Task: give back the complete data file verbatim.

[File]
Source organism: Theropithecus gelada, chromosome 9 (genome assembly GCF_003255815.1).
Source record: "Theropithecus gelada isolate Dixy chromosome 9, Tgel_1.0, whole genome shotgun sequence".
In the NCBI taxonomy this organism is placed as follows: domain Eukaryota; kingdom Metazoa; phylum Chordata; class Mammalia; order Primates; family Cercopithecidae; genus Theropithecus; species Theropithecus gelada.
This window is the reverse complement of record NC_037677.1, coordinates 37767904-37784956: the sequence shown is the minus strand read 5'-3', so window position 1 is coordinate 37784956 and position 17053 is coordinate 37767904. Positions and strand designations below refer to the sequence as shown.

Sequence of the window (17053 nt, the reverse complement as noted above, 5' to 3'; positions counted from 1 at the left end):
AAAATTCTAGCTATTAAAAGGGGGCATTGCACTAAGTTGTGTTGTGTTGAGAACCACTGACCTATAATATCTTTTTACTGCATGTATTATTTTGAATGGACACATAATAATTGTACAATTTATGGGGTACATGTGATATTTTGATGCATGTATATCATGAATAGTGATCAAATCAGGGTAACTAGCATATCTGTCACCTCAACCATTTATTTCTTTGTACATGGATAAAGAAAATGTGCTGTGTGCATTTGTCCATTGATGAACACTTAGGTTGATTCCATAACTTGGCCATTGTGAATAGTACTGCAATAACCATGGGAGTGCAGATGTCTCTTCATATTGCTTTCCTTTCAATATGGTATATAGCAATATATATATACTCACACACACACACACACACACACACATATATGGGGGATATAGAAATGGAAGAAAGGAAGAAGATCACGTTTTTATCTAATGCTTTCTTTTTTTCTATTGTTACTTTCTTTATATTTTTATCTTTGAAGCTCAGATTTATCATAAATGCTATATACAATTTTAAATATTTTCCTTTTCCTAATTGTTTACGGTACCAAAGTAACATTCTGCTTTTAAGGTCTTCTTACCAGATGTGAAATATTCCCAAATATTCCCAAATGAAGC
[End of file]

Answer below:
Source organism: Theropithecus gelada, chromosome 9 (genome assembly GCF_003255815.1).
Source record: "Theropithecus gelada isolate Dixy chromosome 9, Tgel_1.0, whole genome shotgun sequence".
In the NCBI taxonomy this organism is placed as follows: domain Eukaryota; kingdom Metazoa; phylum Chordata; class Mammalia; order Primates; family Cercopithecidae; genus Theropithecus; species Theropithecus gelada.
This window is the reverse complement of record NC_037677.1, coordinates 37767904-37784956: the sequence shown is the minus strand read 5'-3', so window position 1 is coordinate 37784956 and position 17053 is coordinate 37767904. Positions and strand designations below refer to the sequence as shown.

Sequence of the window (17053 nt, the reverse complement as noted above, 5' to 3'; positions counted from 1 at the left end):
AAAATTCTAGCTATTAAAAGGGGGCATTGCACTAAGTTGTGTTGTGTTGAGAACCACTGACCTATAATATCTTTTTACTGCATGTATTATTTTGAATGGACACATAATAATTGTACAATTTATGGGGTACATGTGATATTTTGATGCATGTATATCATGAATAGTGATCAAATCAGGGTAACTAGCATATCTGTCACCTCAACCATTTATTTCTTTGTACATGGATAAAGAAAATGTGCTGTGTGCATTTGTCCATTGATGAACACTTAGGTTGATTCCATAACTTGGCCATTGTGAATAGTACTGCAATAACCATGGGAGTGCAGATGTCTCTTCATATTGCTTTCCTTTCAATATGGTATATAGCAATATATATATACTCACACACACACACACACACACACACATATATGGGGGATATAGAAATGGAAGAAAGGAAGAAGATCACGTTTTTATCTAATGCTTTCTTTTTTTCTATTGTTACTTTCTTTATATTTTTATCTTTGAAGCTCAGATTTATCATAAATGCTATATACAATTTTAAATATTTTCCTTTTCCTAATTGTTTACGGTACCAAAGTAACATTCTGCTTTTAAGGTCTTCTTACCAGATGTGAAATATTCCCAAATATTCCCAAATGAAGC